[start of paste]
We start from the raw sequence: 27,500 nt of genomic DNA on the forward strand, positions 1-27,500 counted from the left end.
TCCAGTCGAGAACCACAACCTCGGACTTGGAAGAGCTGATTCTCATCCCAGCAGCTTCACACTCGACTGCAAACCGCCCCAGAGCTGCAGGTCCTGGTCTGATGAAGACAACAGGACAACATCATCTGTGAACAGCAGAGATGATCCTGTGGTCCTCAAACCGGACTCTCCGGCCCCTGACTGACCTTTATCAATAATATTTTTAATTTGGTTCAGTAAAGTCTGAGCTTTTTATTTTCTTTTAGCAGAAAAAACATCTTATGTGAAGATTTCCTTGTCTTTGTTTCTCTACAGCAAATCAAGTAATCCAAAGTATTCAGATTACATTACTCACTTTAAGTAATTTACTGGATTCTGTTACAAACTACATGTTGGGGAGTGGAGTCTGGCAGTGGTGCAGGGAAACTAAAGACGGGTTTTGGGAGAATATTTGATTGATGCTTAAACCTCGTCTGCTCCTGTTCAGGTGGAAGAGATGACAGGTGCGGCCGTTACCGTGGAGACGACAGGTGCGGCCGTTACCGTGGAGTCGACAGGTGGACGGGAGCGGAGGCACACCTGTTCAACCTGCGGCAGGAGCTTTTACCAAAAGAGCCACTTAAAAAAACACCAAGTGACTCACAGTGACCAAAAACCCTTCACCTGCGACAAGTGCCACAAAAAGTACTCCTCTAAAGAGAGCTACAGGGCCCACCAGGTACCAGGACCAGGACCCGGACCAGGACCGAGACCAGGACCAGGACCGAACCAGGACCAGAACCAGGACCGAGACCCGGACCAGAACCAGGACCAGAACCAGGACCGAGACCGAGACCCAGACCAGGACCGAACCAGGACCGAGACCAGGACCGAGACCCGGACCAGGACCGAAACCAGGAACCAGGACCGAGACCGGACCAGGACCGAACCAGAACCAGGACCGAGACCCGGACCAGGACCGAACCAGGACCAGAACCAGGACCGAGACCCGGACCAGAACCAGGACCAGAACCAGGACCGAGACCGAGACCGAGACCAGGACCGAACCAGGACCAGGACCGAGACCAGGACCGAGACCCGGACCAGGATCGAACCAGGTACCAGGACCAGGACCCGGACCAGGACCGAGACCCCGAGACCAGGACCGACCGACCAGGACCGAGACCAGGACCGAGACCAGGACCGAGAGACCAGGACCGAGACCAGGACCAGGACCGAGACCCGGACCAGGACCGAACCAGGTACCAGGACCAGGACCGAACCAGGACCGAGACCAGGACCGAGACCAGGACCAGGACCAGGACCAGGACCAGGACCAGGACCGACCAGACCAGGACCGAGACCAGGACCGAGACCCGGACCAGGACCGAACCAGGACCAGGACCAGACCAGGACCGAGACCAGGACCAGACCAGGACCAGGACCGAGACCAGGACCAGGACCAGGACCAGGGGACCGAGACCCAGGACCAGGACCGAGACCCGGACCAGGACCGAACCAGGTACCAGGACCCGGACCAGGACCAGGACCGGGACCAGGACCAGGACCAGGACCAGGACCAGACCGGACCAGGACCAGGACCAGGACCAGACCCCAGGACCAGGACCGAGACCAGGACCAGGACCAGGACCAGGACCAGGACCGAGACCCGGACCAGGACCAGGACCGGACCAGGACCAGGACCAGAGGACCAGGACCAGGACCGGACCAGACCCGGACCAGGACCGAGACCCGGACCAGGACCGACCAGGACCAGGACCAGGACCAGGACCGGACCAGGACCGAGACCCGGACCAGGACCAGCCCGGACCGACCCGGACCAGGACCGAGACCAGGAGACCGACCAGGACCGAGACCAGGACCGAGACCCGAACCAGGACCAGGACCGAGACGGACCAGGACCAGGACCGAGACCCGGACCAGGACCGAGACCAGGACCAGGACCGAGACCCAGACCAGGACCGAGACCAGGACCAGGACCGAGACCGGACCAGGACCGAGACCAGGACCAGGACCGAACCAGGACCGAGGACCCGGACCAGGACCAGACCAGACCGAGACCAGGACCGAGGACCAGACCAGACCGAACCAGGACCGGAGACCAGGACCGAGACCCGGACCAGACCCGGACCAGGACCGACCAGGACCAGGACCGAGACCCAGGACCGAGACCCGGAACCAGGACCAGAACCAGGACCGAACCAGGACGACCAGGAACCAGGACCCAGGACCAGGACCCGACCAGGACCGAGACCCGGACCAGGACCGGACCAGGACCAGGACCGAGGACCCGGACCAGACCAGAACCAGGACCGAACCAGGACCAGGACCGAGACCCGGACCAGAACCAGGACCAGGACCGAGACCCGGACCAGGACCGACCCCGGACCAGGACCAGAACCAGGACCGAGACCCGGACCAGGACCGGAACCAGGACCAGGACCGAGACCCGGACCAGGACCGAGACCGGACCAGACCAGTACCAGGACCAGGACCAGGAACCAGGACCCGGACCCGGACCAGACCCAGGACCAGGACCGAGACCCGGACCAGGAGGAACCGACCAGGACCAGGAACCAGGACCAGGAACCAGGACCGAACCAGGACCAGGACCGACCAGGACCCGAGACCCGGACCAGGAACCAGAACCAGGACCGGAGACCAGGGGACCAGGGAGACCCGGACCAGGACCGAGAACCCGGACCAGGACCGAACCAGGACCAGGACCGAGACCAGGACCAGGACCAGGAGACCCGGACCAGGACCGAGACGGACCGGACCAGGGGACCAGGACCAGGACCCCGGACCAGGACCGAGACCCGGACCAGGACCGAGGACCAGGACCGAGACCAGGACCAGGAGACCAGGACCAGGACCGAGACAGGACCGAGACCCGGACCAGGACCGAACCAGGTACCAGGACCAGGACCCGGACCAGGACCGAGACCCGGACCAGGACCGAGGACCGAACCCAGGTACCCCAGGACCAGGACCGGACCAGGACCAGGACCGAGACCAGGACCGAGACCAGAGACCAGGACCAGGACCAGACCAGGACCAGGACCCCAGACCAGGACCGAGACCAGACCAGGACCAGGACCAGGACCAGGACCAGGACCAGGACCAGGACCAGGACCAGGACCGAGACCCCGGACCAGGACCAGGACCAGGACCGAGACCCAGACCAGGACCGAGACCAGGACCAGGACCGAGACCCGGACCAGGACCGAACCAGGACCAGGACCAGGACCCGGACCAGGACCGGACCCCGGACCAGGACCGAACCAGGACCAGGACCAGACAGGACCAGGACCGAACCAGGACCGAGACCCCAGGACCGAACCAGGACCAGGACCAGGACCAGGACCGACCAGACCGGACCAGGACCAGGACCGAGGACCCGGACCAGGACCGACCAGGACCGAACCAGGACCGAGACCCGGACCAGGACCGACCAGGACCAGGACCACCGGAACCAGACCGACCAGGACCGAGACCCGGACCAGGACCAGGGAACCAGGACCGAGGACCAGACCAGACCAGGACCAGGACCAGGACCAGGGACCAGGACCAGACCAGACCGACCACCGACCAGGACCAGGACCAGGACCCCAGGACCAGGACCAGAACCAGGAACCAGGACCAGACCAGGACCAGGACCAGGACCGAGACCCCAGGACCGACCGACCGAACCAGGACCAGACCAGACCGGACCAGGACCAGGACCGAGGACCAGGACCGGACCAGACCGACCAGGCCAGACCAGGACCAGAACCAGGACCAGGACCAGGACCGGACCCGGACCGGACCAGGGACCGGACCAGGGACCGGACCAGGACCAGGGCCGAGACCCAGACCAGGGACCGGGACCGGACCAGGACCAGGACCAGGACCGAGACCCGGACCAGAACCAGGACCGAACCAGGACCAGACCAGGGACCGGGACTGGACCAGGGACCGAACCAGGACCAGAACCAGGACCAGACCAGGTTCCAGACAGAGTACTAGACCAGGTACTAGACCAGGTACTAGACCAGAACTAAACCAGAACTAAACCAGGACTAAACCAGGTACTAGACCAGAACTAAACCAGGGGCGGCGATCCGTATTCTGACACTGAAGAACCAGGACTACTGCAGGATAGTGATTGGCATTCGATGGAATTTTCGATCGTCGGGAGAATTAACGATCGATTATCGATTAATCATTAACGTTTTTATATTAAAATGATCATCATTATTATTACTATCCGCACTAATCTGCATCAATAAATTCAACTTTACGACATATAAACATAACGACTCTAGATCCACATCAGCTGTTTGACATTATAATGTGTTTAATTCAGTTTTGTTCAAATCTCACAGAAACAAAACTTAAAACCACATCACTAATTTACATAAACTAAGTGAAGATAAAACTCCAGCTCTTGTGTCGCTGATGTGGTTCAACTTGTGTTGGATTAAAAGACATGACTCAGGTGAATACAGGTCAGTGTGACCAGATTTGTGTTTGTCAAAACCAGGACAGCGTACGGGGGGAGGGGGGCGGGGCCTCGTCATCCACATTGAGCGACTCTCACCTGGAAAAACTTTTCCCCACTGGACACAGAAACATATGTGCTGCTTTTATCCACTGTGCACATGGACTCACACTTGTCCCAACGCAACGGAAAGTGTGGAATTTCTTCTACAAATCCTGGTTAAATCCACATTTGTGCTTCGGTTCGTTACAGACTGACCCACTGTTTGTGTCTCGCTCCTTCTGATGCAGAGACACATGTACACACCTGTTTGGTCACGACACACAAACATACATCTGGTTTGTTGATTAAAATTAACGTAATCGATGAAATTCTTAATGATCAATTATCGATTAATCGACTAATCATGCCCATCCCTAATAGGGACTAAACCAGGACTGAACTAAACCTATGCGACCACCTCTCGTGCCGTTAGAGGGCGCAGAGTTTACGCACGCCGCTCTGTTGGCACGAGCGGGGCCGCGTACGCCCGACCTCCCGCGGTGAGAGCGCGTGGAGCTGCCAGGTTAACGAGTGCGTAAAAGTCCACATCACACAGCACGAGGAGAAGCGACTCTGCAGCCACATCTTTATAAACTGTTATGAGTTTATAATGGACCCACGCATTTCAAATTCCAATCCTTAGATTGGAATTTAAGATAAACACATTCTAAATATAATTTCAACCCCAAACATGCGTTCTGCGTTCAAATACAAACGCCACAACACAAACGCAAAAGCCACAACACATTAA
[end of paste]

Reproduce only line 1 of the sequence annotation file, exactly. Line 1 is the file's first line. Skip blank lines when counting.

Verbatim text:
We start from the raw sequence: 27,500 nt of genomic DNA on the forward strand, positions 1-27,500 counted from the left end.